To Slayn82:

As for bases, I'd rule they cause the exact same damage as an acid to human flesh, with an additional Dex penalty as it turns your skin into soap, making handling items somewhat difficult. :smallwink:

Amiel
2009-12-16, 09:55 AM
Weaponised chemicals would still be nastier, be it in pure effect on soft squishy humans, or easy of deployment.

However, the spell description for wall of force is per the following:
"A wall of force spell creates an invisible wall of force. The wall cannot move, it is immune to damage of all kinds, and it is unaffected by most spells, including dispel magic[...]Breath weapons (http://www.d20srd.org/srd/specialAbilities.htm#breathWeapon) and spells cannot pass through the wall in either direction...It blocks ethereal creatures as well as material ones (though ethereal creatures can usually get around the wall by floating under or over it through material floors and ceilings)"
Appropriate areas italicised for ease of reference.


I know botulin is used as the beauty treatment botox, which is why I had an extreme wtf?! moment when botox entered the general consciousness.

Needless to say, my views on it are somewhat extreme. :smallannoyed:

I know, man! Which makes it all the more surprising and disturbing why people would insist on subjecting themselves to the 'treatment' (now I say treatment with no small amount of sarcasm). They are injecting themselves with what is a very dangerous poison, that can cause irreparable nerve loss and death.

Evard
2009-12-16, 11:56 AM
Yes, but at what concentration? Last year in chem class we ended up breathing HCl fumes for the entire 40-minute period by mistake. My throat was burning me but I was fine in about half an hour.

And yeesh with the HF. Lemme think of fluff for sulfuric acid. Not great at homebrew though.


Well if its a trap then it will be concentrated and not something you could just come up with in a chem class...

Ok just change HCL to Chlorine gas and there ya go ^ ^ thats something that will mess you up even in small concentrations :3 (talk to your local water/waste water treatment plant operators :3 )

oh the chlorine will be a greenish cloud

Slayn82
2009-12-16, 12:03 PM
To Slayn82:

As for bases, I'd rule they cause the exact same damage as an acid to human flesh, with an additional Dex penalty as it turns your skin into soap, making handling items somewhat difficult. :smallwink:

That would take a while to occur. Or did the enemy throw at you a boiling/ fumegating base solution? Ouch.

But yes, damages like that of acids.

@CoffeeIncluded: quite an usual occurrence to me when i was starting my graduation in Chemistry, as some classmates insisted in boiling the samples in fumegating Chloridric Acid outside the fume extractor hood of the laboratory. Getting an accurate map of your lungs from smelling concentrated acid fumes is not fun.

Brother Oni
2009-12-16, 12:07 PM
However, the spell description for wall of force is per the following:
{Snipped for clarity}


Sorry, I didn't make myself very clear.

What I meant is that dumping an amount of a simply toxic chemical over an area isn't going to be as effective as dumping the same amount of an equally toxic chemical, but one that's designed for dispersal.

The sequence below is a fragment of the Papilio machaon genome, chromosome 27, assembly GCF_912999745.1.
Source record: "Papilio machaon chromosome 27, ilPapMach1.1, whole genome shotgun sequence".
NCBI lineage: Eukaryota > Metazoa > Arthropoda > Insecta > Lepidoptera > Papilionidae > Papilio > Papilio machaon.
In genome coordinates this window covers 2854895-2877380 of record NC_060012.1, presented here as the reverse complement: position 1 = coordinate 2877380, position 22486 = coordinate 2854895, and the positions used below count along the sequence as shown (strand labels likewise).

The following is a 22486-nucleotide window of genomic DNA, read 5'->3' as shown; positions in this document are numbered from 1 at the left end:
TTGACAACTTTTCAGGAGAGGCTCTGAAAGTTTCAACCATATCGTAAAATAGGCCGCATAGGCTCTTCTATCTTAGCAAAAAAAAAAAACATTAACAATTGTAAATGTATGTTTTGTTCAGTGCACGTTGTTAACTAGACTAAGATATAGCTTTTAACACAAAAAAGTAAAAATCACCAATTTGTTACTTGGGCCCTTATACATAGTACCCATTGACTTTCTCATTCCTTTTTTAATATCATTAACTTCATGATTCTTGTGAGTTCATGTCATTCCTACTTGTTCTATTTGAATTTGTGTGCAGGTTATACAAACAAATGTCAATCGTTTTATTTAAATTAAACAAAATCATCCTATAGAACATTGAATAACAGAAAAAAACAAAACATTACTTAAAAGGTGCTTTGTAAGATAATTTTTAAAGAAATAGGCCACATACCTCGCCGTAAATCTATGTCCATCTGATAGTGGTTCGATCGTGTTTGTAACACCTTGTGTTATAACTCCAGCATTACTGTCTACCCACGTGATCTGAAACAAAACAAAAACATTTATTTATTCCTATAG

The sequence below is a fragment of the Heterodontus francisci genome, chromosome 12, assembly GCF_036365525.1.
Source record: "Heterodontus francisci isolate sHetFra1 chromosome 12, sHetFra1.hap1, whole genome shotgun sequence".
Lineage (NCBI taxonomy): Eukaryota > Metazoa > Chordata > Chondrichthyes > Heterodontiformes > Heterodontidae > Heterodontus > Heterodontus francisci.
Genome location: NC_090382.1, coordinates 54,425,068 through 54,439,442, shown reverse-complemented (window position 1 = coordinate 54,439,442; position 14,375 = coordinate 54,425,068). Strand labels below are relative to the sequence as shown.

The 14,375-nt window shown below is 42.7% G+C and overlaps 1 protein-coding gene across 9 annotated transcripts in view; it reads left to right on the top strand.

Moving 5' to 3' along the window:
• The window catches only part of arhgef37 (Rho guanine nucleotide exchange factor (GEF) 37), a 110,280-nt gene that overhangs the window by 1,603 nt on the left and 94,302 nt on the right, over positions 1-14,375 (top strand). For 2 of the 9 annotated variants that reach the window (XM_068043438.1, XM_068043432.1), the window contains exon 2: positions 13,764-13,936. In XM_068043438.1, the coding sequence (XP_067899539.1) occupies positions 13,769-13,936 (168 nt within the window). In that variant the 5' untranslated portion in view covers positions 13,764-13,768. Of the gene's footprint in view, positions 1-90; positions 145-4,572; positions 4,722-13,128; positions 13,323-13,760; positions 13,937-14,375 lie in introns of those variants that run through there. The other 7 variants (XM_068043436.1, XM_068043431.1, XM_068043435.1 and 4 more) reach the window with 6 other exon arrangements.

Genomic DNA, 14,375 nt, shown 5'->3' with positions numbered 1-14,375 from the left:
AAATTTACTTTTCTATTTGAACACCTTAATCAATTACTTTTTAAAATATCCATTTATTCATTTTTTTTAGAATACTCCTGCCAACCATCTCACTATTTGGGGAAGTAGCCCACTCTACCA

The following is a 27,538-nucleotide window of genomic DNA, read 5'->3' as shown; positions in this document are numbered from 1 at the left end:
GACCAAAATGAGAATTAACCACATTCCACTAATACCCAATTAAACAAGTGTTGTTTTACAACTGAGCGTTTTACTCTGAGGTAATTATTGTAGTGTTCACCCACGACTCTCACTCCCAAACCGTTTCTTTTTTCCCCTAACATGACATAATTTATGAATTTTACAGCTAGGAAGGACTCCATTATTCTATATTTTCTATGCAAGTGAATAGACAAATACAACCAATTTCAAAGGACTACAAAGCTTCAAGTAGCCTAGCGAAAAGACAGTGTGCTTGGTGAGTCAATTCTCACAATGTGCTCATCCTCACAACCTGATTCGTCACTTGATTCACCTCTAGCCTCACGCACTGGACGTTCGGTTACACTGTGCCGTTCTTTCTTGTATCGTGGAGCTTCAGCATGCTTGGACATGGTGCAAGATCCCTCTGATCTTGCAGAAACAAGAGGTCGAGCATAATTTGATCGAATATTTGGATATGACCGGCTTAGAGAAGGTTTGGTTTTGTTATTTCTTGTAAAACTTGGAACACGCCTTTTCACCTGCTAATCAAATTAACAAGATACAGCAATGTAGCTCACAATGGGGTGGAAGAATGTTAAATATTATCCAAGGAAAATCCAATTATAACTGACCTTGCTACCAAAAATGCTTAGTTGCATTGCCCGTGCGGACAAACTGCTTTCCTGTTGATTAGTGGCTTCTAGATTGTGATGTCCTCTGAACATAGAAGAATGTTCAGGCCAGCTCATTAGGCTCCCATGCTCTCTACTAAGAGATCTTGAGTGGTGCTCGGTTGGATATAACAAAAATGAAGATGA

Suppose we use a wall of force to disperse 200L of sulphuric acid above a typical D&D town. The residents will get a mild burning sensation at first, which will worsen over time, with more serious effects if they get it their eyes or have respiratory problems. Fatalities will be light but with medium to heavy casualties. Possible side effect of the acid affecting the soil pH.

We do the same with 200L of Agent Orange and you'll have serious burns much the same as the acid, but with the added complication of serious birth defects of all future descendants.

Do the same with 200L of Sarin, you'd kill the entire town.

Do it with 200kg of anthrax spores, you'll kill the entire region.


That would take a while to occur. Or did the enemy throw at you a boiling/ fumegating base solution? Ouch.


It'd depend. I found my fingers getting soapy about a minute after handling pearlised sodium hydroxide (I spilled a bit on the balance and picked it up with my fingers instead of using a spatula :smallsigh:).

kemmotar
2009-12-16, 12:36 PM
http://media.dandwiki.com/w/images/d/d7/1128559207_catgirl_849.png

In memory of Mimi:
darling wife and mother, another victim of science in a world of magic...
May you and the others rest in peace..

*tear*

Slayn82
2009-12-16, 12:50 PM
@ Catgirls
Well, as far as i know, if catgirls can survive anime explosions, they can easilly survive the D&D Antimatter bombs. That will just knock them out a little.

Now, the thing to do is a little EXPERIMENT, and test the classical folklore, and while the catgirl is prone, steal their clothes. When they wake up and find themselves naked they are bound to serve the one who took their clothes away until they can recover it. If this fail, well, naked catgirl. Still a win in my book.


So yeah, i will add Mimi to my harem now, thank you very much.

Volkov
2009-12-16, 05:46 PM
Has anyone done polonium? An amount as large as a speck of dust will be enough to kill you pretty rapidly. And because it kills with extreme amounts of alpha rays, it can be hidden in a paper bag. Thus it's an incredibly stealthy way to kill. All you need to do is release some of the toxin, and wait for them to die a horrible, agonizing death, that cannot be traced back to you by mundane means as long as you weren't seen doing it, which is pretty easy thanks to the incredibly minute amounts needed to kill. You can release a lot of tiny specks of polonium and it will slip into their pores, killing the poor SOB.

Fortuna
2009-12-16, 05:53 PM
Yeah. There are just so many ways to kill people, quickly, slowly, painfully, stealthily, whatever, that it almsot isn't worth looking for anything extra-special in that regard. Non-lethal stuff is slightly harder. Incidentally, what does everyone think of my statting out of putrescine?

Brother Oni
2009-12-16, 07:20 PM
Incidentally, what does everyone think of my statting out of putrescine?

I can't judge on the crunch side of it as I'm not too familiar with D&D past the original red book version.

However given that it's produced naturally when bodies decay, I'd tone it down a bit, unless you want zombies or other decaying bodies to exude this effect naturally.

Fortuna
2009-12-16, 07:23 PM
Putrescine is produced in relatively small and diluted quantities by decay.